Obviously we’ve been using digital identities over the past 25 or 30 years, and this is something that, traditionally, has been done in a very centralised infrastructure – a central database with all the statements and collections. This has advantages, but also disadvantages.
DLT technologies can offer some interesting improvements around the resiliency of that infrastructure if one central database or service goes down. How do you ensure that such mission-critical systems are still in place and can operate? There are other things, such as the immutability of the data, of course. How do you ensure with a central point that nobody can change that information?
Facts of life
These are excellent points in a world in which hackers, cyberwarfare, identity theft, and ransomware are facts of life for every organization. But Garcia accepted that DLT is not a simple cure-all: there are challenges in securing data on a blockchain too, in making it accessible to the “intended parties”, and upgrading the security of a distributed network. His words, not mine.
Shiv Aggarwal, EMEA Director of the Government Blockchain Association, and CEO of Earth ID – another start-up in the decentralised identity management space – put it more succinctly. In his view of DLT:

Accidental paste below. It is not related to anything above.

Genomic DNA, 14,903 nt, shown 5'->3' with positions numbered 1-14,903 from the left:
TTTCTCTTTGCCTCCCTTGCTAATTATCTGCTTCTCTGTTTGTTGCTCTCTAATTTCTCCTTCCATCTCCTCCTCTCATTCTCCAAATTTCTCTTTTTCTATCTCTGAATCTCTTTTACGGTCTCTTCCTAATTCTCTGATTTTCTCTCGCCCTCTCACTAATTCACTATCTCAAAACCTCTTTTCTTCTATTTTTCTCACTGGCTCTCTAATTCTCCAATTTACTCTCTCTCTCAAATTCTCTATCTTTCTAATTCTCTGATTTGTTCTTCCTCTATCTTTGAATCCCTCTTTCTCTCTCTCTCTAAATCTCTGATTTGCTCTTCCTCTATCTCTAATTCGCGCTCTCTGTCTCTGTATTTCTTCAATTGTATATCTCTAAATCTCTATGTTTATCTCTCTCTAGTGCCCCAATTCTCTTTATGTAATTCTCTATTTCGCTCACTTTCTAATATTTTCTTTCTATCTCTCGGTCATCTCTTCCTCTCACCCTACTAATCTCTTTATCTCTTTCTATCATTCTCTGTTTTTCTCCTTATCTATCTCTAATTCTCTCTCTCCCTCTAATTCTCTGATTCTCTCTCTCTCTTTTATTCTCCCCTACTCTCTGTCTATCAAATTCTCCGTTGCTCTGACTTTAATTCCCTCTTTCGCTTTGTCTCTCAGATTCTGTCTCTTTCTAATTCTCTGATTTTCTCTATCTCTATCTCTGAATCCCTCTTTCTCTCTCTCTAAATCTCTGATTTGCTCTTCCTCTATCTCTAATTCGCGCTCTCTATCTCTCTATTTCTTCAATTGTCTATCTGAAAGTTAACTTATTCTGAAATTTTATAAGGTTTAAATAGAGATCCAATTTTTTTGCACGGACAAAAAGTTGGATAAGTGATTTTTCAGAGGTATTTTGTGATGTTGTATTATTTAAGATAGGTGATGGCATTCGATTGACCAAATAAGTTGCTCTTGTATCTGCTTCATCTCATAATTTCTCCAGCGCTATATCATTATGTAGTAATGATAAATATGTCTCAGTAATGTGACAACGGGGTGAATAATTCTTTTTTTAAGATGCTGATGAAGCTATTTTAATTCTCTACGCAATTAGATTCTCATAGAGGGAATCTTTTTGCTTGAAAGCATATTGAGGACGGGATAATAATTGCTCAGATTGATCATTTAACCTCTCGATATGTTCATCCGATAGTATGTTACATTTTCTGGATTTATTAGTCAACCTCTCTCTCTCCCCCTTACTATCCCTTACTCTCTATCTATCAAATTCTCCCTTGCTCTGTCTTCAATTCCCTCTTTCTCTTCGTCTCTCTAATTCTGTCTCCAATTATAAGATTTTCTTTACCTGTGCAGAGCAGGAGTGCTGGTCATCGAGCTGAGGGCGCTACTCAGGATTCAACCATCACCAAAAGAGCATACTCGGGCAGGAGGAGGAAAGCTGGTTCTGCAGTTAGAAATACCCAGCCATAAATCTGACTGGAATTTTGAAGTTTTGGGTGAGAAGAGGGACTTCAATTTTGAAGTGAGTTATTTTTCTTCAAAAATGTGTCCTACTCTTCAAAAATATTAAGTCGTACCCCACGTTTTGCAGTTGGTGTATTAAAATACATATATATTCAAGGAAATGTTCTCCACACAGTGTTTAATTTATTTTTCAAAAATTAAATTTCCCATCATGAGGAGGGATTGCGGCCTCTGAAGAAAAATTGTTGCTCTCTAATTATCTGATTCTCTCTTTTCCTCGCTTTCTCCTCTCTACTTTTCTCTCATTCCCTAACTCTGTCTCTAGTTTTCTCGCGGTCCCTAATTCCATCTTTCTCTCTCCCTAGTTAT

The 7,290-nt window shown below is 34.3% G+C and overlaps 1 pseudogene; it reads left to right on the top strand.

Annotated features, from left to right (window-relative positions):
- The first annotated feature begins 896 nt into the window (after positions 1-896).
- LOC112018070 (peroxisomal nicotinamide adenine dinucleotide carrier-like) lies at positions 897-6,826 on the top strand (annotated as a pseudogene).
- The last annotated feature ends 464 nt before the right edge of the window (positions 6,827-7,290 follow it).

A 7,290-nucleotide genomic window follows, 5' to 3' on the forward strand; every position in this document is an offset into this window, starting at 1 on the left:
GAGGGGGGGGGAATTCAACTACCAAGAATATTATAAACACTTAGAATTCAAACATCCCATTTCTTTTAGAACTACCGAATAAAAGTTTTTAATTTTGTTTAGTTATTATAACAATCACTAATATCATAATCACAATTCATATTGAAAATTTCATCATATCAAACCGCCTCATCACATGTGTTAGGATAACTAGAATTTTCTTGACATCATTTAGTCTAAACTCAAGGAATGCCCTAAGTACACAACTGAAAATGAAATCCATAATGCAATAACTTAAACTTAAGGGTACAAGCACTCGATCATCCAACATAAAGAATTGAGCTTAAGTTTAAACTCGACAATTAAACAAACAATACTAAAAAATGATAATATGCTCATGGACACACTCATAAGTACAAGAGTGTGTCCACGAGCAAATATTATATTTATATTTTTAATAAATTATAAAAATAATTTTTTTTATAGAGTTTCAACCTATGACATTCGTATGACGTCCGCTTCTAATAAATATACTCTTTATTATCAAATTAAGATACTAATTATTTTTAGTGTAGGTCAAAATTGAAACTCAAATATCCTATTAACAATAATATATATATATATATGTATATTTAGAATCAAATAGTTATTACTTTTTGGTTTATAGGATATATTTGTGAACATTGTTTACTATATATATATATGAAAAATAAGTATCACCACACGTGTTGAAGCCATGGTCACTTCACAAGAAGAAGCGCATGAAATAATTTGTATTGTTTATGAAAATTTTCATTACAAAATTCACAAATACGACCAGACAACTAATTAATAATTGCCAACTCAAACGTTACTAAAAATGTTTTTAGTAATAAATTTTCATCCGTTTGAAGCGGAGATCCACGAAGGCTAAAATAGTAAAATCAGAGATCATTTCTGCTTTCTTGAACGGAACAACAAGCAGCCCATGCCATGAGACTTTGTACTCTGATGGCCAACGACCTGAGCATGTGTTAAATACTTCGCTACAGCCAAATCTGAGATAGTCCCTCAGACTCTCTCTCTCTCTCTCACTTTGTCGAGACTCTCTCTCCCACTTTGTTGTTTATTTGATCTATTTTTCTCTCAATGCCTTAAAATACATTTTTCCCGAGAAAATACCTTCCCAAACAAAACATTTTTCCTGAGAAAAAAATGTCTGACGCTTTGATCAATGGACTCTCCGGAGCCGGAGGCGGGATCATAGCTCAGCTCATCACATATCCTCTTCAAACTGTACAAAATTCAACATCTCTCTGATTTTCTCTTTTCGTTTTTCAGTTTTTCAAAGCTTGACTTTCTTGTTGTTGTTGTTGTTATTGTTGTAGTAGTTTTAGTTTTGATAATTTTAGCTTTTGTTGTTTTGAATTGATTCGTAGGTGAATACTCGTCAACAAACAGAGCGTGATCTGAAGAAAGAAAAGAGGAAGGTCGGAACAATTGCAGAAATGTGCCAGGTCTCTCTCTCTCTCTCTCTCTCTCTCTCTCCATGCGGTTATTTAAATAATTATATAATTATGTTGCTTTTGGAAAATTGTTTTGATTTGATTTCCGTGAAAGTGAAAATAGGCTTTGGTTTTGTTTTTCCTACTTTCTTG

It's about, how do you remove the single point of failure or the single point of ownership? And, when we talk about decentralisation of control, it's about how do you build trust between stakeholders who are trying to access the same information system? And then it's about how do you ensure that that transparency is maintained? That is the key aspect of DLT.
Aggarwal’s comments throughout the event were hampered by this constant repetition of “How do you do x? How do you do y?” In short, by asking questions himself rather than answering any of them. But he made an interesting point:
When we look at existing disliked entities like passports, driver's licences, and the many other identities we get across during the lifecycle of being a human [just say “in our lives”, Shiv!], what we see is that most of them are binary by nature. Either you showcase all your information, or you don't show anything. There is very little control that I have with respect to my information.
Digital identities could be used in elections, he added – a hot-button topic in the UK as voter ID becomes a requirement as it is in the US. But the challenge surely then immediately becomes the 6.3% of British adults (3.4 million people, by my calculations) who have never used the internet, according to figures from the Office for National Statistics (ONS). In the real world, new voter ID requirements would hamper the right to vote, not enable it (see below). Digitizing them when so many people remain offline appears to worsen that problem.